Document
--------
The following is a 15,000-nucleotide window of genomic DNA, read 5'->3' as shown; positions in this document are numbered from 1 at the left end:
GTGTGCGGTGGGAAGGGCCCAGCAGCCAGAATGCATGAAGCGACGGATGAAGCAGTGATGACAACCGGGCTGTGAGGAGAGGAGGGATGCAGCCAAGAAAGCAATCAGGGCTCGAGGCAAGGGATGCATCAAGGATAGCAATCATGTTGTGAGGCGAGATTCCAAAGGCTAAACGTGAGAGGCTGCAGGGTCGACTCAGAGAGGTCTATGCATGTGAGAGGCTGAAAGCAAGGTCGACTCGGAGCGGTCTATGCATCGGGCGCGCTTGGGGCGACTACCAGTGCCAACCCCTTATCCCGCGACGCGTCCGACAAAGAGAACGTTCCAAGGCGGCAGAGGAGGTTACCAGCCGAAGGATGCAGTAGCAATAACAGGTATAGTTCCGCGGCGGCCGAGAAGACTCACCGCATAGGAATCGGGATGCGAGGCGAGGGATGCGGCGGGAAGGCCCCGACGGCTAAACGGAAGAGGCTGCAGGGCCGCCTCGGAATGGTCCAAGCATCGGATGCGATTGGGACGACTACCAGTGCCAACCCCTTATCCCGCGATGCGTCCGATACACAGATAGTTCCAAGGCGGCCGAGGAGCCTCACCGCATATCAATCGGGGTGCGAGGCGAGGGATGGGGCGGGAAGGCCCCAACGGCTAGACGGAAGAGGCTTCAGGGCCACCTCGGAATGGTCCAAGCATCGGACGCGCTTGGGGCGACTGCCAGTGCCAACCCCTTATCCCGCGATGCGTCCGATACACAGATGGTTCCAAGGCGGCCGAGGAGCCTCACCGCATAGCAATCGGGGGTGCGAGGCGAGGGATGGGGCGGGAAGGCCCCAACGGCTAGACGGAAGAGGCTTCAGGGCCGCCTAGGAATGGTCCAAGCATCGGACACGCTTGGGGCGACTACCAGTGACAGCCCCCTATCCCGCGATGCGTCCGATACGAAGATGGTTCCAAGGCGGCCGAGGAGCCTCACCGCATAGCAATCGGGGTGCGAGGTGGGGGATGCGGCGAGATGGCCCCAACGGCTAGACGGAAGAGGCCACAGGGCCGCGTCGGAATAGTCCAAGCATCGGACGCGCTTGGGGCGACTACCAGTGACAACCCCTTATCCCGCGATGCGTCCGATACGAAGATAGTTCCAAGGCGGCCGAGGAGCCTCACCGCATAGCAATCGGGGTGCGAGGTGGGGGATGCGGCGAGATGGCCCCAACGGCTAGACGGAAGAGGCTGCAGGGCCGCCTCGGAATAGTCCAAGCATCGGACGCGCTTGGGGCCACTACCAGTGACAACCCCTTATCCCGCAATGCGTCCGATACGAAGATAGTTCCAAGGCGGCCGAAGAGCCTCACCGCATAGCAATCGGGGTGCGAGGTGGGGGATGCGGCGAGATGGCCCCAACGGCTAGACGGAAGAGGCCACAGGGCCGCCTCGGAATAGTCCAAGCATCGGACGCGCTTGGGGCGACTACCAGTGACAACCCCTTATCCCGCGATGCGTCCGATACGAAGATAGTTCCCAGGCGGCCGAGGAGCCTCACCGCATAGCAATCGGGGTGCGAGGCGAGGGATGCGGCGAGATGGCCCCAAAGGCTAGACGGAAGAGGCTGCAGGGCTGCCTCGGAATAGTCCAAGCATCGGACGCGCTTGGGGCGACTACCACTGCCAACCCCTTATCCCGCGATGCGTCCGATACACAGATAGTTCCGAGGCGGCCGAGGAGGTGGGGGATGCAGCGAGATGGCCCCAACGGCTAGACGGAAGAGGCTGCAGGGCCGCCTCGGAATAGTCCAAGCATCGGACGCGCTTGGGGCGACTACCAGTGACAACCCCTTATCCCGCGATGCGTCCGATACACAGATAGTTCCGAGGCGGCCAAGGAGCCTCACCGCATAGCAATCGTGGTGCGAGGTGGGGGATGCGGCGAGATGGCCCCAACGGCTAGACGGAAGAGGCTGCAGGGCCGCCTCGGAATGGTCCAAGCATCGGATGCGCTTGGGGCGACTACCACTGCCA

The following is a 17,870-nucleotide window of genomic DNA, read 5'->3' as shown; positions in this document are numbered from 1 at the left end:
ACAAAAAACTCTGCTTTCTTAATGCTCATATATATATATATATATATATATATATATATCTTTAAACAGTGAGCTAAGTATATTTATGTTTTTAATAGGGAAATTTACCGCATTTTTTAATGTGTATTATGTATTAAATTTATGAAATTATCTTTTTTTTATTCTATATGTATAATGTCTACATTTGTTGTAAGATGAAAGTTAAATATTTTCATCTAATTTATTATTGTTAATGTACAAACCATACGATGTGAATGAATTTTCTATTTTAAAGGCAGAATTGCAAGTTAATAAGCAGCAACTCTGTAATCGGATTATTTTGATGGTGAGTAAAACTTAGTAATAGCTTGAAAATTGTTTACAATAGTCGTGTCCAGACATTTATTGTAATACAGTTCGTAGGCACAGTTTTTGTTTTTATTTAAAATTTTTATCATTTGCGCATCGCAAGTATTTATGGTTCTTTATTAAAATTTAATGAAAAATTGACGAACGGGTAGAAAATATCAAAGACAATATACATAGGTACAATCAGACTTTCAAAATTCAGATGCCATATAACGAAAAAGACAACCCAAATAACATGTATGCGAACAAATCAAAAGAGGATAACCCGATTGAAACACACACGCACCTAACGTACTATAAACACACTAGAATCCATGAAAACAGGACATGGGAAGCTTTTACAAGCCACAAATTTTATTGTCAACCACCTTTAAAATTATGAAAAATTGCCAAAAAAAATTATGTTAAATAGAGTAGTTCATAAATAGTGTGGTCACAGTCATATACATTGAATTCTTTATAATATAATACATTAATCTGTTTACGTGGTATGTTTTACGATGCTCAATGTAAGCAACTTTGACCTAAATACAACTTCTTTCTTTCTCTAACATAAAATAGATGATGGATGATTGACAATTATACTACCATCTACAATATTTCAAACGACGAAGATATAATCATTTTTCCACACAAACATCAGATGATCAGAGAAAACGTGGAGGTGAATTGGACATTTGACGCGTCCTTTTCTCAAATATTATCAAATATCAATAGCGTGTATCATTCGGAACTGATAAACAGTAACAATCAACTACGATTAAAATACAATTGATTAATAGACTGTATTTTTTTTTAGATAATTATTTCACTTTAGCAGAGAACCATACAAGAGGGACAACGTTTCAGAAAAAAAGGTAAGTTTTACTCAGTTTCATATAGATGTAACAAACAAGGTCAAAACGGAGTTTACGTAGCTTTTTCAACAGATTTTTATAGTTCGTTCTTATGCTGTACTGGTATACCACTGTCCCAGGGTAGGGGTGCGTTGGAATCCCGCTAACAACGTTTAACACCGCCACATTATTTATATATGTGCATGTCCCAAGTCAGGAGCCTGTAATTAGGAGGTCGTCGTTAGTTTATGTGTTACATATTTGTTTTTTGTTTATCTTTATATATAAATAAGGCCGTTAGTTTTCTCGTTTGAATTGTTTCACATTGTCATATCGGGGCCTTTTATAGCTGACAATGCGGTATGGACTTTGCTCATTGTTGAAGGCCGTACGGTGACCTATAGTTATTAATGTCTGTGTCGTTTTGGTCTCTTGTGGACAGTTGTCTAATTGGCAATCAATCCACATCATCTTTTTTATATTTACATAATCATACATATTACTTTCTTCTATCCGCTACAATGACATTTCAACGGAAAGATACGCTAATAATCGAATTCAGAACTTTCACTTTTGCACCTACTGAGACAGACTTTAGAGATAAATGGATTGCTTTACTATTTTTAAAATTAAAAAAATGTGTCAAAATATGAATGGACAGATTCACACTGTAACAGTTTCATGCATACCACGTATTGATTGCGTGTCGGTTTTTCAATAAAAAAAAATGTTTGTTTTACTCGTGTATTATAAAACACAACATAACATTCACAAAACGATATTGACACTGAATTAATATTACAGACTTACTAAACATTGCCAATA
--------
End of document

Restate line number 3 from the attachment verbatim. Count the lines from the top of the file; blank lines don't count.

The following is a 17,870-nucleotide window of genomic DNA, read 5'->3' as shown; positions in this document are numbered from 1 at the left end: